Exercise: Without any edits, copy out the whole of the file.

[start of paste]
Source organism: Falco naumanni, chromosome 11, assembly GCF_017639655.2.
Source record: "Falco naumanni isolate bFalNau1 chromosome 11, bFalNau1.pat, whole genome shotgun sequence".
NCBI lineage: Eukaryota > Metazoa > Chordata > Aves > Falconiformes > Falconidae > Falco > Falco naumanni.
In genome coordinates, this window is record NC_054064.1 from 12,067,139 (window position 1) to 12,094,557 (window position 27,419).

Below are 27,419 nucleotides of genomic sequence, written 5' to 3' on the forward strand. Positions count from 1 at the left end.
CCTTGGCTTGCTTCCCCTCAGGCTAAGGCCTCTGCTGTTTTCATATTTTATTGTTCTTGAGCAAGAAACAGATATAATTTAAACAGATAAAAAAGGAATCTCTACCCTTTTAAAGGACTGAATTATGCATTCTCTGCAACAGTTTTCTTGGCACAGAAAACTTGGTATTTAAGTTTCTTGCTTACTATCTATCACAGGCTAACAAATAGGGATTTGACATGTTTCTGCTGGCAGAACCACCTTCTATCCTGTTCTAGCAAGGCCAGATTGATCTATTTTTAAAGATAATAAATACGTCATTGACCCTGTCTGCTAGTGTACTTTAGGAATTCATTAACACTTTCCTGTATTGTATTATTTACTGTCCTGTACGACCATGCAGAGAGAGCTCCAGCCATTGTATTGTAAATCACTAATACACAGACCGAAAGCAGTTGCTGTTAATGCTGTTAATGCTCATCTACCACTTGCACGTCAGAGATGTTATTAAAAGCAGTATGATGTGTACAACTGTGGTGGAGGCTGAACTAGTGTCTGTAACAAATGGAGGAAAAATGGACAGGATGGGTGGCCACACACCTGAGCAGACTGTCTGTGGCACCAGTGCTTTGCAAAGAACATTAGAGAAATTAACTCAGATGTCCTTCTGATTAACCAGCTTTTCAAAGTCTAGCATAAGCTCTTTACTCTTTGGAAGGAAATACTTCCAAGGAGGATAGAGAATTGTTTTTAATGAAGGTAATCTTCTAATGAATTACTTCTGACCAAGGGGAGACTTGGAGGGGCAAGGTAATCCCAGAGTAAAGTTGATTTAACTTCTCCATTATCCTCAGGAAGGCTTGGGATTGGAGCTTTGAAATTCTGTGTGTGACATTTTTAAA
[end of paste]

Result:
Source organism: Falco naumanni, chromosome 11, assembly GCF_017639655.2.
Source record: "Falco naumanni isolate bFalNau1 chromosome 11, bFalNau1.pat, whole genome shotgun sequence".
NCBI lineage: Eukaryota > Metazoa > Chordata > Aves > Falconiformes > Falconidae > Falco > Falco naumanni.
In genome coordinates, this window is record NC_054064.1 from 12,067,139 (window position 1) to 12,094,557 (window position 27,419).

Below are 27,419 nucleotides of genomic sequence, written 5' to 3' on the forward strand. Positions count from 1 at the left end.
CCTTGGCTTGCTTCCCCTCAGGCTAAGGCCTCTGCTGTTTTCATATTTTATTGTTCTTGAGCAAGAAACAGATATAATTTAAACAGATAAAAAAGGAATCTCTACCCTTTTAAAGGACTGAATTATGCATTCTCTGCAACAGTTTTCTTGGCACAGAAAACTTGGTATTTAAGTTTCTTGCTTACTATCTATCACAGGCTAACAAATAGGGATTTGACATGTTTCTGCTGGCAGAACCACCTTCTATCCTGTTCTAGCAAGGCCAGATTGATCTATTTTTAAAGATAATAAATACGTCATTGACCCTGTCTGCTAGTGTACTTTAGGAATTCATTAACACTTTCCTGTATTGTATTATTTACTGTCCTGTACGACCATGCAGAGAGAGCTCCAGCCATTGTATTGTAAATCACTAATACACAGACCGAAAGCAGTTGCTGTTAATGCTGTTAATGCTCATCTACCACTTGCACGTCAGAGATGTTATTAAAAGCAGTATGATGTGTACAACTGTGGTGGAGGCTGAACTAGTGTCTGTAACAAATGGAGGAAAAATGGACAGGATGGGTGGCCACACACCTGAGCAGACTGTCTGTGGCACCAGTGCTTTGCAAAGAACATTAGAGAAATTAACTCAGATGTCCTTCTGATTAACCAGCTTTTCAAAGTCTAGCATAAGCTCTTTACTCTTTGGAAGGAAATACTTCCAAGGAGGATAGAGAATTGTTTTTAATGAAGGTAATCTTCTAATGAATTACTTCTGACCAAGGGGAGACTTGGAGGGGCAAGGTAATCCCAGAGTAAAGTTGATTTAACTTCTCCATTATCCTCAGGAAGGCTTGGGATTGGAGCTTTGAAATTCTGTGTGTGACATTTTTAAA